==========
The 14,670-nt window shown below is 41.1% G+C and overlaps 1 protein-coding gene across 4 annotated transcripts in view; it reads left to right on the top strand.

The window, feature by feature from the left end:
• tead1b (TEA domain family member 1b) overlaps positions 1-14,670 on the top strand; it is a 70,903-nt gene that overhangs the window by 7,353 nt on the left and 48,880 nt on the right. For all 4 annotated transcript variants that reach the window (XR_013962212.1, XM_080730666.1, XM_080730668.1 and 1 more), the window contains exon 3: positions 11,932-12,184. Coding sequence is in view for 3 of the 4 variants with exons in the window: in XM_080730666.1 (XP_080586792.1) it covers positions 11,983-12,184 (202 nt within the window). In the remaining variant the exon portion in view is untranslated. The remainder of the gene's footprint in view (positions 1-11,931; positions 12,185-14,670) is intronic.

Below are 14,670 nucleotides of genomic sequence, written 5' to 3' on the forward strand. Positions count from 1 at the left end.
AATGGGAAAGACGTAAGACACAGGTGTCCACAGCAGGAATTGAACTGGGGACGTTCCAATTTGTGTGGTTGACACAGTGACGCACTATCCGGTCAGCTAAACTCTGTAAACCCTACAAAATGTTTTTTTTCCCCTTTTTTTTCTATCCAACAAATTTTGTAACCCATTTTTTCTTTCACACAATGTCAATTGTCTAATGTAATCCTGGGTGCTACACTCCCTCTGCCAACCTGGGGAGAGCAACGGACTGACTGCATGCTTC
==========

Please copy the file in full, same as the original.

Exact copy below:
The 14,670-nt window shown below is 41.1% G+C and overlaps 1 protein-coding gene across 4 annotated transcripts in view; it reads left to right on the top strand.

The window, feature by feature from the left end:
• tead1b (TEA domain family member 1b) overlaps positions 1-14,670 on the top strand; it is a 70,903-nt gene that overhangs the window by 7,353 nt on the left and 48,880 nt on the right. For all 4 annotated transcript variants that reach the window (XR_013962212.1, XM_080730666.1, XM_080730668.1 and 1 more), the window contains exon 3: positions 11,932-12,184. Coding sequence is in view for 3 of the 4 variants with exons in the window: in XM_080730666.1 (XP_080586792.1) it covers positions 11,983-12,184 (202 nt within the window). In the remaining variant the exon portion in view is untranslated. The remainder of the gene's footprint in view (positions 1-11,931; positions 12,185-14,670) is intronic.

Below are 14,670 nucleotides of genomic sequence, written 5' to 3' on the forward strand. Positions count from 1 at the left end.
AATGGGAAAGACGTAAGACACAGGTGTCCACAGCAGGAATTGAACTGGGGACGTTCCAATTTGTGTGGTTGACACAGTGACGCACTATCCGGTCAGCTAAACTCTGTAAACCCTACAAAATGTTTTTTTTCCCCTTTTTTTTCTATCCAACAAATTTTGTAACCCATTTTTTCTTTCACACAATGTCAATTGTCTAATGTAATCCTGGGTGCTACACTCCCTCTGCCAACCTGGGGAGAGCAACGGACTGACTGCATGCTTC